Slope effects

The slope of the terrain that the fire is burning through effects the rate of spread of the fire. Below is an example of how to include slope effects in a Spark rate of spread model using McArthur’s rule of thumb and CSIRO’s Kataburn model. There are several ways of including slope effects in Spark, this example uses a scalar method as defined in Sharples (2008).


Not vegetation specific


// Slope effects - McArthur and CSIRO Kataburn example

// Defining an omnidirectional rate of spread which will be later modified by a slope factor
speed = 0.1;

// Calculate slope effect

// Calculating slope in direction of the normal of the fire front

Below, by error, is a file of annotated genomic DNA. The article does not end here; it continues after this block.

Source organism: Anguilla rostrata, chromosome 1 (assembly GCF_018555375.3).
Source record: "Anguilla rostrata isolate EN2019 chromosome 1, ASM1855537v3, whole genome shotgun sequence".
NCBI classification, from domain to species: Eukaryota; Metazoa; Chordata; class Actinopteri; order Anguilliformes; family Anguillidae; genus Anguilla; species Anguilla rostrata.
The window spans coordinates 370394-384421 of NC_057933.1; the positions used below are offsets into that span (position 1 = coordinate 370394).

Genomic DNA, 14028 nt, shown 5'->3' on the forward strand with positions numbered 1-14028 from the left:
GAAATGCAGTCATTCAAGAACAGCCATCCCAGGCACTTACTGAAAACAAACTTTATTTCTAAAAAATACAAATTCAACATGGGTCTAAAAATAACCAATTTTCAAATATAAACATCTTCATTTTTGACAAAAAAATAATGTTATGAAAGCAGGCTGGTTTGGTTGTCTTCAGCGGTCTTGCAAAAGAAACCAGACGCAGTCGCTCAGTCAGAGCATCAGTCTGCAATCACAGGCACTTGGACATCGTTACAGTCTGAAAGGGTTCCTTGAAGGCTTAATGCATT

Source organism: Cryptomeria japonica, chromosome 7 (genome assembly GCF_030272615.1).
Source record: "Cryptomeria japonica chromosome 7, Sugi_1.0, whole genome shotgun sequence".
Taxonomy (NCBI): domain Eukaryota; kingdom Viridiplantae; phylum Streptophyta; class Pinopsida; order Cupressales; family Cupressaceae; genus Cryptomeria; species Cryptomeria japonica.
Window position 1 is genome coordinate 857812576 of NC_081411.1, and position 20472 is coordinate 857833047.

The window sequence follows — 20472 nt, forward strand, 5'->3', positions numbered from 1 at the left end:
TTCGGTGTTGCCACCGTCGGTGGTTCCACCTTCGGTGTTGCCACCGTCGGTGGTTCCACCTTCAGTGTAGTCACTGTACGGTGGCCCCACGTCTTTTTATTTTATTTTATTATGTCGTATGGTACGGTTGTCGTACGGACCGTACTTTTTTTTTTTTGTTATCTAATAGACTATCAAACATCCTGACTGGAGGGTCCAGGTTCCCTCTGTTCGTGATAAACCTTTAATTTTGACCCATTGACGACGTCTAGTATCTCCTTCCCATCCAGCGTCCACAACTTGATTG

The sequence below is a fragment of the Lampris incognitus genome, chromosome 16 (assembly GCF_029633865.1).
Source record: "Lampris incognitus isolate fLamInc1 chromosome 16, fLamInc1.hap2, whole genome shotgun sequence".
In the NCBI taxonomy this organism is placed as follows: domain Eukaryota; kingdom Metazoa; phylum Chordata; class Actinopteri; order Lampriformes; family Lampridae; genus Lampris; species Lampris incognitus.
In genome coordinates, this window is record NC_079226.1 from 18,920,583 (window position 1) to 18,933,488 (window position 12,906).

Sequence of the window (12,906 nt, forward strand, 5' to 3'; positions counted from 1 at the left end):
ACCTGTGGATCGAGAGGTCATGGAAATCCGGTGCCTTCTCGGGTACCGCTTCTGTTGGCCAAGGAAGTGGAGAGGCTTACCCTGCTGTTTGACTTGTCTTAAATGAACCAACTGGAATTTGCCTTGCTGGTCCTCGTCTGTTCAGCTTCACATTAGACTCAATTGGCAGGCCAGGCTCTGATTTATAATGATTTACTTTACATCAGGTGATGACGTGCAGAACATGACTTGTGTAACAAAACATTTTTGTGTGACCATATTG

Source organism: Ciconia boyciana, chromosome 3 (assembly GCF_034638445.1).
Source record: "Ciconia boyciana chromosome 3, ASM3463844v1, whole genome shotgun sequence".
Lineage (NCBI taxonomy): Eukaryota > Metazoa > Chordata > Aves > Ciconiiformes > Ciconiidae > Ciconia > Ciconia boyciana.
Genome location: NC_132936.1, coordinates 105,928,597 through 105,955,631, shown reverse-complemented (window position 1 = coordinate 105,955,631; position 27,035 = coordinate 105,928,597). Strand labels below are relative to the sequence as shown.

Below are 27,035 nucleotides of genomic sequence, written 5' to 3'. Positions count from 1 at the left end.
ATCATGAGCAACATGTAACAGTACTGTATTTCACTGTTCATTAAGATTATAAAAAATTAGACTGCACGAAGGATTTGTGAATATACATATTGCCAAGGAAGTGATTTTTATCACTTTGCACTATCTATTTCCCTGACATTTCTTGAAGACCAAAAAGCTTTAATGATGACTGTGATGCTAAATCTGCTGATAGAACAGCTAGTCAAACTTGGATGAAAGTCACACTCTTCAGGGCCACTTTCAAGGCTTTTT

REAL slope_in_normal_dir = degrees(atan(dot(normal_vector,grad(elevation))));

// Capping slopes at 20 degrees for largest speed increases or decreases in this example
slope_in_normal_dir = min(max(slope_in_normal_dir,-20),20);

// Using McArthur's rule of thumb to double the speed of the fire for every 10 degrees up-slope.
// 'fabs' is used here as part of the CSIRO Kataburn model.
REAL slope_coeff = pow(2.0, 0.1*fabs(slope_in_normal_dir));

// The CSIRO Kataburn model is implemented here for negative slopes (fire spreading down hill)
// The speed of fire spread normal to the fire perimeter is modified.
if (slope_in_normal_dir >= 0)
   speed *= slope_coeff;
   speed *= slope_coeff/(2*slope_coeff-1.0);